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Why the need for multiple brushes?

I just wasn't sure if i was supposed to have more than 1 for soap vs cream. etc..
I used to think a certain kind of brush worked better for creams than soaps, and vice versa. Then, after buying many different brushes, I discovered the brushes I liked best worked equally well for both. Out of about 13 or so brushes, I discovered two that I really liked, and used almost to the exclusion of the others (a Somerset Simpson CH2 Super two-band and a Plisson HMW 16 horn two-band). I can't choose between those two, so alternate between them to extend the lives of each. Given that the Simpson is no longer made (I don't like the Vulfix-made CH2 as well, unfortunately), I figure from now on, I'll only ever seek to replace the Plisson with another one when the time comes. At that point, I will be a one brush guy, for all intents and purposes. I have no interest in acquiring any other models. I've sold off a good chunk of my other brushes, while holding on to some just because - but they don't get used very much.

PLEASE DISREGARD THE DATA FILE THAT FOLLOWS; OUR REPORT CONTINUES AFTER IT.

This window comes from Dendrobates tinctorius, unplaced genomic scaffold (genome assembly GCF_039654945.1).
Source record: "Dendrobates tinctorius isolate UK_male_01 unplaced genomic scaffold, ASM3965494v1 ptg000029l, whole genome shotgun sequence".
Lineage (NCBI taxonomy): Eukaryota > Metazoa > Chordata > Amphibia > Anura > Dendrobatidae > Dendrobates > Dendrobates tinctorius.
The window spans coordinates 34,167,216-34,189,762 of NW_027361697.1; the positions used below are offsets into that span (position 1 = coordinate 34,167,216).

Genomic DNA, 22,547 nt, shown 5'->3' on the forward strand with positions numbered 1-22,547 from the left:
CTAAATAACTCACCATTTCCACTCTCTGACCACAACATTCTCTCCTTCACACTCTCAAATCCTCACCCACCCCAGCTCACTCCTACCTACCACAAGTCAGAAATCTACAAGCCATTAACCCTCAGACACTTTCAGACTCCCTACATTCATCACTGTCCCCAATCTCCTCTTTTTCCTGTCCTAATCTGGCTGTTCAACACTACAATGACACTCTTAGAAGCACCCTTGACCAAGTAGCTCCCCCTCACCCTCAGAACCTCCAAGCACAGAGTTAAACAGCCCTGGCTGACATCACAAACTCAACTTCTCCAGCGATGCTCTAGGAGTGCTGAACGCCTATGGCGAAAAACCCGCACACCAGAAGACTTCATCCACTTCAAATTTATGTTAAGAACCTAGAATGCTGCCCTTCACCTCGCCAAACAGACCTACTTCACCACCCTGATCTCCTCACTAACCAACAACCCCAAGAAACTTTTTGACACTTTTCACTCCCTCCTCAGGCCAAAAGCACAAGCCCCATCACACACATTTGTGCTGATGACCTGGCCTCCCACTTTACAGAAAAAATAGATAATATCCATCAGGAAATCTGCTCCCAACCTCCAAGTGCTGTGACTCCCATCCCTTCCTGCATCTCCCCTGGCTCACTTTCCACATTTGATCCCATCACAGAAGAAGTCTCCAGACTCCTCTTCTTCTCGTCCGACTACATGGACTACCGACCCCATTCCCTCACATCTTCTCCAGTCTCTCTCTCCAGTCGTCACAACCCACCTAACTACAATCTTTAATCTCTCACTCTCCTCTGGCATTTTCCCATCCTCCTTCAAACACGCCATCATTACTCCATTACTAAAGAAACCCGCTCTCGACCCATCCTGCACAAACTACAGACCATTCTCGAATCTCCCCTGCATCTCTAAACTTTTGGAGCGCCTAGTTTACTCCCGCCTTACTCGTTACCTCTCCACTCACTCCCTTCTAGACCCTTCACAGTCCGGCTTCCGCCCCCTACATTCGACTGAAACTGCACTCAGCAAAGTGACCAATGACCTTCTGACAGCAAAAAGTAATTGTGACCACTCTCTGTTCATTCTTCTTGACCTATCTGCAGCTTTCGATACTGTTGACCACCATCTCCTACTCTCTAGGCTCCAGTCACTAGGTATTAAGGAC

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You need at least two; you want to give one the chance to dry completely while you use the other one.

Unless you don't shave every day, of course, then you can get by with a single brush.
 
If you were to ask me how many brushes I need, I'd answer 'at least 30'. :closedeye

If you ask my wife, she'll answer '1'. :001_unsur

It's a matter of perspective, I guess.

-- John Gehman
 
You need at least two; you want to give one the chance to dry completely while you use the other one.

Unless you don't shave every day, of course, then you can get by with a single brush.
My though exactly. I have three boars in rotation. I don't know if it's as important with badgers but boars soften during the wet/drying cycle.
 
Marketers have always viewed men as suckers for believing in the value of product features that offer subtle, if any differentiation. We fall for whatever line of BS they feed us. We buy scores of products that are essentially the same and we "trade up" for product features that offer diminishing returns. This is our weakness.

Brushes are comical in this regard. If you're using any of the commonly recommended ones here, another will do nothing to improve your shave.

Just wondering. For those of you old enough to have Dad's that shaved regularly with DEs, did he have 20 razors and 20 brushes and a drawer full of soaps and aftershaves?
 
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...we "trade up" for product features that offer diminishing returns...If you're using any of the commonly recommended ones here, another will do nothing to improve your shave.
True, and not. True, I don't get any better shave using my $500 Plisson than I do using my $250 Simpson, or my $140 Kent. Also true, once I found what worked best for me, going with other options didn't provide any benefit.